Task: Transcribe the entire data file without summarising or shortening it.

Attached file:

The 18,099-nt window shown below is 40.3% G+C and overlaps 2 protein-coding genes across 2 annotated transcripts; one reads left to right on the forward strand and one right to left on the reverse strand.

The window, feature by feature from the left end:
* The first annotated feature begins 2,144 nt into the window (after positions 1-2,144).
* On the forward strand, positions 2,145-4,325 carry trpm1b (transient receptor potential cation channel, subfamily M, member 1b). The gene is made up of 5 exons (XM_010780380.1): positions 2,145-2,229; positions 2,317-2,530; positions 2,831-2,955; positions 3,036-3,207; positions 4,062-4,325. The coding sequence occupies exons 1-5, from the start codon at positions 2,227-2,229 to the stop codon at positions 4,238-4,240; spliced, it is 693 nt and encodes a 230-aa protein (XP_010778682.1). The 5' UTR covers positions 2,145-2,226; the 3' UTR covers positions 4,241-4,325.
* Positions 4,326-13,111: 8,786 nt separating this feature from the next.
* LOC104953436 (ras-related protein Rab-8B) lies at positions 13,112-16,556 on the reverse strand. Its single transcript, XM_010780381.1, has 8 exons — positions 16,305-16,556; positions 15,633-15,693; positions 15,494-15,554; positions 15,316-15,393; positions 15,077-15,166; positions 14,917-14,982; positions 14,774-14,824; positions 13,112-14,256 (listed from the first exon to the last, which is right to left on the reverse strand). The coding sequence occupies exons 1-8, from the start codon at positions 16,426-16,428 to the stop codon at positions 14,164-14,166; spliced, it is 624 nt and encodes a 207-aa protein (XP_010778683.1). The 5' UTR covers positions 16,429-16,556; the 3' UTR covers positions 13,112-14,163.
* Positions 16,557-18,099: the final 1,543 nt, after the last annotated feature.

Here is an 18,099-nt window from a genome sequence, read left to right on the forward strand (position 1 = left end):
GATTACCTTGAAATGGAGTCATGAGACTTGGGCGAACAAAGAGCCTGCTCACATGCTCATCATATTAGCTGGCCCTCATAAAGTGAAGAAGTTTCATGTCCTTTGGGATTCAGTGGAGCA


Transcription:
The 18,099-nt window shown below is 40.3% G+C and overlaps 2 protein-coding genes across 2 annotated transcripts; one reads left to right on the forward strand and one right to left on the reverse strand.

The window, feature by feature from the left end:
* The first annotated feature begins 2,144 nt into the window (after positions 1-2,144).
* On the forward strand, positions 2,145-4,325 carry trpm1b (transient receptor potential cation channel, subfamily M, member 1b). The gene is made up of 5 exons (XM_010780380.1): positions 2,145-2,229; positions 2,317-2,530; positions 2,831-2,955; positions 3,036-3,207; positions 4,062-4,325. The coding sequence occupies exons 1-5, from the start codon at positions 2,227-2,229 to the stop codon at positions 4,238-4,240; spliced, it is 693 nt and encodes a 230-aa protein (XP_010778682.1). The 5' UTR covers positions 2,145-2,226; the 3' UTR covers positions 4,241-4,325.
* Positions 4,326-13,111: 8,786 nt separating this feature from the next.
* LOC104953436 (ras-related protein Rab-8B) lies at positions 13,112-16,556 on the reverse strand. Its single transcript, XM_010780381.1, has 8 exons — positions 16,305-16,556; positions 15,633-15,693; positions 15,494-15,554; positions 15,316-15,393; positions 15,077-15,166; positions 14,917-14,982; positions 14,774-14,824; positions 13,112-14,256 (listed from the first exon to the last, which is right to left on the reverse strand). The coding sequence occupies exons 1-8, from the start codon at positions 16,426-16,428 to the stop codon at positions 14,164-14,166; spliced, it is 624 nt and encodes a 207-aa protein (XP_010778683.1). The 5' UTR covers positions 16,429-16,556; the 3' UTR covers positions 13,112-14,163.
* Positions 16,557-18,099: the final 1,543 nt, after the last annotated feature.

Here is an 18,099-nt window from a genome sequence, read left to right on the forward strand (position 1 = left end):
GATTACCTTGAAATGGAGTCATGAGACTTGGGCGAACAAAGAGCCTGCTCACATGCTCATCATATTAGCTGGCCCTCATAAAGTGAAGAAGTTTCATGTCCTTTGGGATTCAGTGGAGCA